Home' Trinidad and Tobago Guardian : June 22nd 2014 Contents A12
Sunday Guardian www.guardian.co.tt June 22, 2014
Out of every 100 people in
T&T, 37 die from heart disease
The figures are alarming. How-
ever, interventional cardiologist
and consultant with the North
Central Regional Health Authority
(NCRHA) Dr Colin Nath said the
NCRHA and the Ministry of
Health have been trying to get
patients who suffer with non-
communicable diseases to change
their unhealthy diet and exercise
on a regular basis in order to live
longer, happier and healthier lives.
Though the task has been
daunting, Nath feels if patients
heed the advice, the country s heart
disease rate could be significantly
"We have to put measures in
place to deal with the country s
number one killer disease. We can t
continue with this growing trend,"
Nath was at the Eric Williams
Medical Sciences Complex
(EWMSC) where he spoke about
the work of the team of Sathya Sai
Baba surgeons who had partnered
with local interventional cardiol-
ogists to perform 100 charitable
heart procedures at the hospital
in the last few months.
Director of Health at the
NCRHA Dr Rodney Ramroop paid
tribute to both local and foreign
doctors who performed the pro-
Last year, Ramroop said 68 adult
patients were recipients of coronary
angioplasty performed by doctors,
nurses and vascular technicians
from the Sathya Sai International
Nath, a consultant cardiologist,
along with doctors Tricia Cum-
mings, Camille Greene, Sheldon
Olton and Ronan Ali were part of
the local team.
Patients from EWMSC, San Fer-
nando General Hospital and Port-
of-Spain General Hospital were
selected for the procedure.
Each angioplasty procedure cost
In April, seven US-based Sai
Baba doctors, inclusive of doctors
Sanjay Shah, Vijay Krishnamoorthy
and John Donnelly joined forces
with the local team to perform 42
surgeries on children suffering with
The surgeries were done
between April 2 to 9 at EWMSC.
Ramroop said of the 42 children,
24 with congenital heart disorders
received life saving procedures.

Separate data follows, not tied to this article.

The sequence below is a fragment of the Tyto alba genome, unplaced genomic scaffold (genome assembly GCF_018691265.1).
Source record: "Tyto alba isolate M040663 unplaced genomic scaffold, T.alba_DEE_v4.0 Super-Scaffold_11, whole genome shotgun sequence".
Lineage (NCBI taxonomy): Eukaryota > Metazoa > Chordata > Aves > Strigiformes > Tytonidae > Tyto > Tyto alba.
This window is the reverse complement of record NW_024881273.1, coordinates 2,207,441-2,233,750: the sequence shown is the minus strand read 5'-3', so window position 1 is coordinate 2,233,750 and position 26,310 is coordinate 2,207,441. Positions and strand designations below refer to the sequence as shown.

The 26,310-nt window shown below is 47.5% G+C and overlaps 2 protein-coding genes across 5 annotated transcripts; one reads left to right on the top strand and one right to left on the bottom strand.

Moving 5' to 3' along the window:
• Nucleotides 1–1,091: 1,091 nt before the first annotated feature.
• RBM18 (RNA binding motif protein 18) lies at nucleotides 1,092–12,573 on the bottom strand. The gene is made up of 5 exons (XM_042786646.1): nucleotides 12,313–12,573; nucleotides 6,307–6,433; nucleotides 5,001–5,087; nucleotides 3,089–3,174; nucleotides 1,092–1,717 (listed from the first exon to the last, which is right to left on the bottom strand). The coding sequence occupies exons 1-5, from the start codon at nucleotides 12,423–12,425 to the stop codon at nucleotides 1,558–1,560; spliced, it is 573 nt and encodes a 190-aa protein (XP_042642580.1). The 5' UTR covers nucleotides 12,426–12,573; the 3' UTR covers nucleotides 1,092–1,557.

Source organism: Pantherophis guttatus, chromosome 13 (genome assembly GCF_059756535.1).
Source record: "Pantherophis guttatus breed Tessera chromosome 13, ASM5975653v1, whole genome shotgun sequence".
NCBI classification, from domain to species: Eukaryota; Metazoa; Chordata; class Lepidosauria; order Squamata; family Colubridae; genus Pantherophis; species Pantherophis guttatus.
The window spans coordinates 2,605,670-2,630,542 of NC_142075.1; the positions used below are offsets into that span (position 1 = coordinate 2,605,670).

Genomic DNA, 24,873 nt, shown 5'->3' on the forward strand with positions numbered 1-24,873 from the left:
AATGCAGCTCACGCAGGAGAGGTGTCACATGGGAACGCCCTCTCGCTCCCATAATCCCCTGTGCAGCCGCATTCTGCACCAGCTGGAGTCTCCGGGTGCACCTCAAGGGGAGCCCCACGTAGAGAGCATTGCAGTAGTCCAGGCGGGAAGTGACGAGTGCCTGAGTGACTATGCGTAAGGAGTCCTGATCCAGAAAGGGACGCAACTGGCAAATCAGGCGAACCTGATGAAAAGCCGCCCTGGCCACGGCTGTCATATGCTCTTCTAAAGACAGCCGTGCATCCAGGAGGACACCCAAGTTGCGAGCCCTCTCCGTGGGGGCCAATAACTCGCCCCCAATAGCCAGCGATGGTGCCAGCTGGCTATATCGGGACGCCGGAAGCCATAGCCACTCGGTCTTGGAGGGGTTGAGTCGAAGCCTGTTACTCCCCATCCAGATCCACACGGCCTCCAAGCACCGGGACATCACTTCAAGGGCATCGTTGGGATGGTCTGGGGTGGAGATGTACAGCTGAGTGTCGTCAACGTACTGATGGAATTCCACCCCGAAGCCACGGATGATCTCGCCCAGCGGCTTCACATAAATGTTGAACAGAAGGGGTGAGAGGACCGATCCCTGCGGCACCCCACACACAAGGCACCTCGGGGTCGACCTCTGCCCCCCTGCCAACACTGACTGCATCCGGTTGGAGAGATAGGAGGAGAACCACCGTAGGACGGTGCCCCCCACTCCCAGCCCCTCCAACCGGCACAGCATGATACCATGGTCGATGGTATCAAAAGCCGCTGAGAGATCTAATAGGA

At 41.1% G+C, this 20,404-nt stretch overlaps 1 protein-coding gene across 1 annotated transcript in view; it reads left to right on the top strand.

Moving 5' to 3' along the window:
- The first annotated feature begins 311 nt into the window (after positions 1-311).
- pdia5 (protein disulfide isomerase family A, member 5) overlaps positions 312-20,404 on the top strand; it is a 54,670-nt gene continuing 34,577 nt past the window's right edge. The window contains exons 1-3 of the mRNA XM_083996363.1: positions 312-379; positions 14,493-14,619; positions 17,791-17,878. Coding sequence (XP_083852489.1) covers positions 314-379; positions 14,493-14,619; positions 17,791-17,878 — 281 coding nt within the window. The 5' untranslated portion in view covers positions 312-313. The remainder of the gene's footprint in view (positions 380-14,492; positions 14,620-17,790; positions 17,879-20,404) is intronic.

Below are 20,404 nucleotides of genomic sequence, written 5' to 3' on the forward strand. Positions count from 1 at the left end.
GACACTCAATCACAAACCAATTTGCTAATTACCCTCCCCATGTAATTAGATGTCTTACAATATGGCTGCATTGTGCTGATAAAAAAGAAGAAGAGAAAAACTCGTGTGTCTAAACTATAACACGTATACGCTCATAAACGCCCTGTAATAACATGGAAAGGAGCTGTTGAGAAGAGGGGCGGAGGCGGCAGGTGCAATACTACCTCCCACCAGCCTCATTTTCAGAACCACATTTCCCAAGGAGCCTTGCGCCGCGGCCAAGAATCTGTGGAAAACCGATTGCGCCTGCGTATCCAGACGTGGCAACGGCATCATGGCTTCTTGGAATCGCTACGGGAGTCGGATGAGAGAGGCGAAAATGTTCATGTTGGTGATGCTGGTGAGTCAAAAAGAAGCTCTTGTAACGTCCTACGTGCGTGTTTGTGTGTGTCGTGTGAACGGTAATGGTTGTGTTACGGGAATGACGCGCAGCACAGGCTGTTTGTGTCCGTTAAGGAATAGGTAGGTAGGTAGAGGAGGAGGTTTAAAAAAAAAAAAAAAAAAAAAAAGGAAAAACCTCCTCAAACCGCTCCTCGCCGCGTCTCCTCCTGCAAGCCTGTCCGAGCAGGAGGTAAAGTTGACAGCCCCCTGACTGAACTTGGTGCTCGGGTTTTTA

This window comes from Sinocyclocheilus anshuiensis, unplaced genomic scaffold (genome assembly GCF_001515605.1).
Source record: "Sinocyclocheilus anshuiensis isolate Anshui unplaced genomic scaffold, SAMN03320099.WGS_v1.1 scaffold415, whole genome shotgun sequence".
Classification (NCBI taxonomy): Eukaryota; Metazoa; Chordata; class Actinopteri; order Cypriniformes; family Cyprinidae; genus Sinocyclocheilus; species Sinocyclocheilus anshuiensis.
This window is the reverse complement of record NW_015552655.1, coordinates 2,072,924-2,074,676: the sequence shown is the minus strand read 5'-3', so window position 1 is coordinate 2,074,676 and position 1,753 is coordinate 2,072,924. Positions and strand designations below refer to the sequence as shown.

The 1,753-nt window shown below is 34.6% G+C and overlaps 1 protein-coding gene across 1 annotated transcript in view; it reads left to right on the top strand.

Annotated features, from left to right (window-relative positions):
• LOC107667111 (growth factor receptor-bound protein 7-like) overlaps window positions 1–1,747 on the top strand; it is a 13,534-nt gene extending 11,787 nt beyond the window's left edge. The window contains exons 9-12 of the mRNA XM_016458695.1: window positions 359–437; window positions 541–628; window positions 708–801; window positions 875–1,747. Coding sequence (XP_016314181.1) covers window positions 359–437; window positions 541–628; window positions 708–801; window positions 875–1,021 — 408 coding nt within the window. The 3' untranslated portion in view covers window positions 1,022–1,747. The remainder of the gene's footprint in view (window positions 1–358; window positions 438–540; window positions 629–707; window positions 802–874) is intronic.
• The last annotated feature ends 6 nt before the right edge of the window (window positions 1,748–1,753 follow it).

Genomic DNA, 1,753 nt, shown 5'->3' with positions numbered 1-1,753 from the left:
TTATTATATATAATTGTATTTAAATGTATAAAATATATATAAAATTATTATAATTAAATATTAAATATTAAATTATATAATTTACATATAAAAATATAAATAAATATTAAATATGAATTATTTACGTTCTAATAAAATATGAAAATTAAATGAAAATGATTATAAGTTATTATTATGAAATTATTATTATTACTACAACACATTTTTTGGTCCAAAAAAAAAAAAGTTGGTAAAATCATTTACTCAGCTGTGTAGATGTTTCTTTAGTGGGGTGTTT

"I can proudly say that all the
procedures were a success and
done free of charge. This has been
one of the hospital s crowning
achievements," Ramroop boasted.
Ramroop said the procedures
have given the patients a new lease
"I must tip my hat to both
teams. You must give credit where
credit is due," Ramroop said.
He also thanked Dalvie Paladee
and Satnarine Paladee of the
Sathya Sai International Medical
Committee for helping to make
the venture possible.
Ramroop said while some doc-
Ramroop said one of the biggest problems they
faced was not having a fully functional cath lab to
perform assessment of total heart function,
including the evaluation of coronary artery disease.
"The problem was that the local engineers were
not trained to service this equipment even though
they were paid to supply and service it. We got an
engineer from North Carolina and within the week,
he found the problem and fixed it."
Ramroop said the NCRHA board recently
approved a service contract for the cath lab, which
has to be signed by the Ministry of Health.
The contract would ensure that the diagnostic
imaging equipment in the cath lab is serviced by a
foreign technician when something goes wrong.
"This would ensure that patients receive round-
the-clock care and attention."
tors in the NCRHA were not giving 100
per cent in service at the institution,
others often went beyond the call of
duty in an attempt to help patients
improve their health and lives.
Ramroop said the international Sai
Baba committee absorbed the cost of
transport, meals and accommodation
for their doctors when they first visited
T&T last year.
"When they came in April, the
NCRHA paid for the doctors expens-
es."Nath said the link between the
NCRHA and the Sai Baba doctors was
made through correspondence last year.
"We notified the Sai Baba committee
of the projects and they sourced the
necessary doctors and nurses for the
Ramroop said while T&T has inter-
ventional cardiologists who can do these
procedures "most of them work in the
private hospitals" because of what they
"Doctors are not paid well enough,"
Ramroop said, admitting that incentives
offered to consultants at private hos-
pitals were far more attractive.
CATH LAB NOT
Plans to make EWMSC a
regional heart care institution
Currently, Ramroop said, the
EWMSC was operating without a
The NCRHA has been
negotiating to bring on board a
paediatric cardiologist from
Ramroop said they have also
retained three cardiac surgeons,
one of whom is a Venezuelan who
can do adult and paediatric
Ramroop said his biggest
stumbling block was depending
on other departments for
He said while Caribbean Heart
Care performs heart surgeries
and procedures on adults and
children at the EWMSC at
subsidised prices for the NCRHA,
they do not want to be totally
dependent on them.
"This is the reason why we
have been increasing the number
of surgeries done at the EWMSC.
We want to make this hospital a
regional heart care institution.
The care that patients get here is
second to none. Also, our success
rate has been excellent," Ramroop
Ramroop said since the
EWMSC turned from private to
public several years ago, more
patients have been flocking the
institution for medical attention.
#1 killer in T&T Dr Colin Nath, right, speaks
with Dr Rodney Ramroop at
Ramroop's office at the Eric
Williams Medical Science
Complex last month.
PHOTO: KRISTIAN DE SILVA
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